From the Lens of an Interior Designer: Elements of Detail for a Well-Designed Space
When you’re thinking about using modern design in your home or business, you need to consider the big picture. The basic elements of interior design should help you to create a space that is unique and popping with your own sense of style, but also useful, livable and workable. There’s even an entire field of science called EBD, or Evidence Based Design, which is changing the way that buildings are built. Office spaces, hotels, restaurants, museums, schools, residences and even prisons are being designed with traditional healthcare architecture in mind. And you can there’s no reason you can’t incorporate some of these design theories into your own home. Let’s cover some of these elements below, and see how they would work for you. Balance Balance is not just an orderly and neat symmetrical look. Balance can be presented in a variety of ways that are pleasing and interesting.
- Symmetrical Balance: This is where the two halves of the room are repeated to either side of the central line of the room and its main focal point. This creates a harmonious and reassuring, if not somewhat formal and controlled space, though it can be used in rooms from the office to the bedroom and even bath.
- Asymmetrical Balance: Again, there is a central line or a focal point, though this time the room is arranged in a more lively way. Think of a mid-century modern room with its wall of glass windows, and a fireplace off the central line of the room. Placing design elements like furniture, lighting and art to highlight these features requires a different technique, and a bit of practice to make it look natural.
- Radial Balance: The room has a central point, and the design radiates outward around the point. Think of the placement of a Kartell Furniture conference table with the lighting above it and the chairs around the table to create a focal point.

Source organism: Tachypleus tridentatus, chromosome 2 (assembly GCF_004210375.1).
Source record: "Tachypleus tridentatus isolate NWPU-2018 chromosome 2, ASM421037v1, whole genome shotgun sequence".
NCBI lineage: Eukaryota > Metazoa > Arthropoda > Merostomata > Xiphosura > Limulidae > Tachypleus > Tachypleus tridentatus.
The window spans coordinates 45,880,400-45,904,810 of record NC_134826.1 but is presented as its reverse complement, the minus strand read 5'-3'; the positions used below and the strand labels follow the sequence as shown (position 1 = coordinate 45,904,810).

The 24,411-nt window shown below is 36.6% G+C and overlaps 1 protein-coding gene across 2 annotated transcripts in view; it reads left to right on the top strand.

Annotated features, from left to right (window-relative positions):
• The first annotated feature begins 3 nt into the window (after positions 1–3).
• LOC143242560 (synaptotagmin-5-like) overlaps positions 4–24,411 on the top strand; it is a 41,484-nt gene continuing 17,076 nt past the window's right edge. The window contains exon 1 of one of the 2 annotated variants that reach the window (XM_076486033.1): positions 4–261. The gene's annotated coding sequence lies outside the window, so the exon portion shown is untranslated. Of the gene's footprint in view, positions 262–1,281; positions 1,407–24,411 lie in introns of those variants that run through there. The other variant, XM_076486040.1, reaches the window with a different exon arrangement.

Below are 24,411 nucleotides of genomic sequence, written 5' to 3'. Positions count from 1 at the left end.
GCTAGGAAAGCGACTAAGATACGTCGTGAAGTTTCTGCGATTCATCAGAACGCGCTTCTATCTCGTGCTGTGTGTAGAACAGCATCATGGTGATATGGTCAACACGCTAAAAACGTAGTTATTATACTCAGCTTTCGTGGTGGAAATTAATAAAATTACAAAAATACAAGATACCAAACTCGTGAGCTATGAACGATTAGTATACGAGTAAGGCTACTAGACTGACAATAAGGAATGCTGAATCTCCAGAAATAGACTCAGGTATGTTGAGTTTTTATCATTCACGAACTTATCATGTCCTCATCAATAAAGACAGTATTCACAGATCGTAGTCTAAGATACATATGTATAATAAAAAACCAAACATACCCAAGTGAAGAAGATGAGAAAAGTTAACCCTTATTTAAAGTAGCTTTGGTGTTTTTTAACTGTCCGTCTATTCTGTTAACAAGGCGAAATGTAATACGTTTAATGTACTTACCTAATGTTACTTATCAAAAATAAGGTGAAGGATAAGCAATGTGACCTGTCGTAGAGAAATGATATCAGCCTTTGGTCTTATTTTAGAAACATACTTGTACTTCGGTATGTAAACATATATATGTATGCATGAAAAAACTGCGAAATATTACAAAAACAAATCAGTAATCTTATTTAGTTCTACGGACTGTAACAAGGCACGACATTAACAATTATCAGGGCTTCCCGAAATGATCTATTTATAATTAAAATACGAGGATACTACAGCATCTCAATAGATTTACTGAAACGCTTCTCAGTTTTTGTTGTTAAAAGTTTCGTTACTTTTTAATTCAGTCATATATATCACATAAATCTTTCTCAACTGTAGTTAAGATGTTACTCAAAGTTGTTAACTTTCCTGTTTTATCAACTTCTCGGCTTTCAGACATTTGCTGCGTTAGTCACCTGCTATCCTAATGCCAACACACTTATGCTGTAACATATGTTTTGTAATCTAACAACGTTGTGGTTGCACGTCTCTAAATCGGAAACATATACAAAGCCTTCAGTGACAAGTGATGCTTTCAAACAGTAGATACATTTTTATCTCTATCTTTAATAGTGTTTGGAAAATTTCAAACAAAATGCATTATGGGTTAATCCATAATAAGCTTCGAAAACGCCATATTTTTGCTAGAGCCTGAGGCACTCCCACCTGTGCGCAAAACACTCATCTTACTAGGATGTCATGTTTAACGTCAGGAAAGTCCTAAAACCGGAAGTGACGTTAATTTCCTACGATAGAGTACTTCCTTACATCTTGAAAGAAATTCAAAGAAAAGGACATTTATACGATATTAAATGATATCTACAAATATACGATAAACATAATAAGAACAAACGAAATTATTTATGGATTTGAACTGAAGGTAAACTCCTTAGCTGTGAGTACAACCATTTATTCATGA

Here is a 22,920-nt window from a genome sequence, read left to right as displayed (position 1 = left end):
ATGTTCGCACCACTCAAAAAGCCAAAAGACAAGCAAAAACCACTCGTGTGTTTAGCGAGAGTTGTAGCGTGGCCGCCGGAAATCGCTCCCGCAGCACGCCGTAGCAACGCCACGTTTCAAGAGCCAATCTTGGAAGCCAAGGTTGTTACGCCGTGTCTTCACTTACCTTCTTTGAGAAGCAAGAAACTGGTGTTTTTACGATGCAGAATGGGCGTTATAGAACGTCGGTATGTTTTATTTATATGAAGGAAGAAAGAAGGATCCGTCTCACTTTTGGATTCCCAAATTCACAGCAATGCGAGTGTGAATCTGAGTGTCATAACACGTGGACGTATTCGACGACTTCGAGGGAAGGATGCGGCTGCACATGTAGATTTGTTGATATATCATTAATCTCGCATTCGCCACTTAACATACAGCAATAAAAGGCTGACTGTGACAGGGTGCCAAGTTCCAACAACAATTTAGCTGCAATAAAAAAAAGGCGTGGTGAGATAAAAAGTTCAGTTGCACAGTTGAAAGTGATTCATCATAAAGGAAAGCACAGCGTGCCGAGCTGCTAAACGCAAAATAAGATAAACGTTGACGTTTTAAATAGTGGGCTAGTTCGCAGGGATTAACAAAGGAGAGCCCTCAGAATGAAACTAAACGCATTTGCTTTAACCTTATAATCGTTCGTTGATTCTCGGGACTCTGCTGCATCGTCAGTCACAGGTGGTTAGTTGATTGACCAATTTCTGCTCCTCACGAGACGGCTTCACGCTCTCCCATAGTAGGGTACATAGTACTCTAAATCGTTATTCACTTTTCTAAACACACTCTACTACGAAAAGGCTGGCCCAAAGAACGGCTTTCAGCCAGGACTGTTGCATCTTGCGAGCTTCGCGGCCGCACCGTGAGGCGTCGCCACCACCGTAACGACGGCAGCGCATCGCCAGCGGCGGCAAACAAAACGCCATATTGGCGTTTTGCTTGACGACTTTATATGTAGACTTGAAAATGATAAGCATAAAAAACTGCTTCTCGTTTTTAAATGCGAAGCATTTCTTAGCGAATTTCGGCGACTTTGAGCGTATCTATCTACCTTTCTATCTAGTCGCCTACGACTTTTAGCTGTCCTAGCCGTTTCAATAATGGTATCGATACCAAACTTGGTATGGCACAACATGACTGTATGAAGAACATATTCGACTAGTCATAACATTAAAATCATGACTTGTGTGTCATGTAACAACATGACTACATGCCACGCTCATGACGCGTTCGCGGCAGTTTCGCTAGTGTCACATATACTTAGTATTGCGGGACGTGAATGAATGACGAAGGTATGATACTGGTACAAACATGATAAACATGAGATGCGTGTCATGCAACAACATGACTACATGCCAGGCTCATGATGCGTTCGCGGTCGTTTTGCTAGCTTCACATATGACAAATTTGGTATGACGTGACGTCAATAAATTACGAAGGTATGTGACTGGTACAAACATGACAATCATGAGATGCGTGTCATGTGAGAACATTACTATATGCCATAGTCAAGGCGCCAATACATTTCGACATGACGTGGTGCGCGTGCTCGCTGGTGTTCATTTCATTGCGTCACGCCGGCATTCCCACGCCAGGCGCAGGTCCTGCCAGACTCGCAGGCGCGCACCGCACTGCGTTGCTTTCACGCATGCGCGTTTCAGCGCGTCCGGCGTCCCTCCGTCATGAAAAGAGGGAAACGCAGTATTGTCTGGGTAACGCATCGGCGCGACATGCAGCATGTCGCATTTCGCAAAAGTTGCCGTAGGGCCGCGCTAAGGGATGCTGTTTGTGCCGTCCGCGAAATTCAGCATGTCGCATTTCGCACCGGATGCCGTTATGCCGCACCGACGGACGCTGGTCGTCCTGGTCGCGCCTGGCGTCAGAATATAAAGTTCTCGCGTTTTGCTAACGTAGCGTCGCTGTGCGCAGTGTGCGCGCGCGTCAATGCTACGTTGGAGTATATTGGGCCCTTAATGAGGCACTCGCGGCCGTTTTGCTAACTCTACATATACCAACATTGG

You might not think of psychology when evaluating the balance of a room, but symmetry can make you happier and calmer. Symmetrical images garnered more positive responses than asymmetrical or random ones, and can even make people smile more. So for rooms that are supposed to be restful and comforting – along with other positive adjectives – you might want to stick with symmetrical balance, leaving radial and asymmetrical-balanced rooms for more public spaces. Contrast Mixing up textures, colors, shapes or even different design styles can prevent a room from looking too flat or matched. Contrast livens up a room by keeping visual interest. Think of a white sofa with bright red pillows, or a quarry-faced stone fireplace enclosure against a smooth and polished paneled wall. The two contrast and complement each other, holding viewers’ attention and interest. Scale The room should not be too big or too small to hold the furnishings comfortably. A smaller room can look cluttered with just a few pieces of furniture – say a sofa, two armchairs, and a coffee table – while the same items would disappear in a room twice the size and make it look under furnished. Likewise, carpets, window treatments and art need to fit the scale of the room, and mesh well enough with each other instead of giving the eye too many places to look all at once. Negative or White Space This is a concept of art galleries and publishing, where an item of interest is highlighted by white space or empty space surrounding the object being viewed. It’s uncluttered and serves to help people focus on that item. Theme or Unity Your home and your business should have an underlying theme, and your decorative choices should follow and reinforce that. Keep your choices consistent, but allow for wide variations in personal spaces. For instance, you might love the cool, clean look of mid-century modern, but it might not be a restful choice for, say, a child’s bedroom. Learning interior design is a chance to have some fun while getting your space just the way that you want it. While a professional decorator can help you pull the final details together, your space should be all about you – not what the designer wants for you. Your interiors are a reflection of you, and your tastes. So if you want to use that great old table you bought at a yard sale, go ahead and do you. Just keep in mind the above tips for a well-designed space and you can’t go wrong.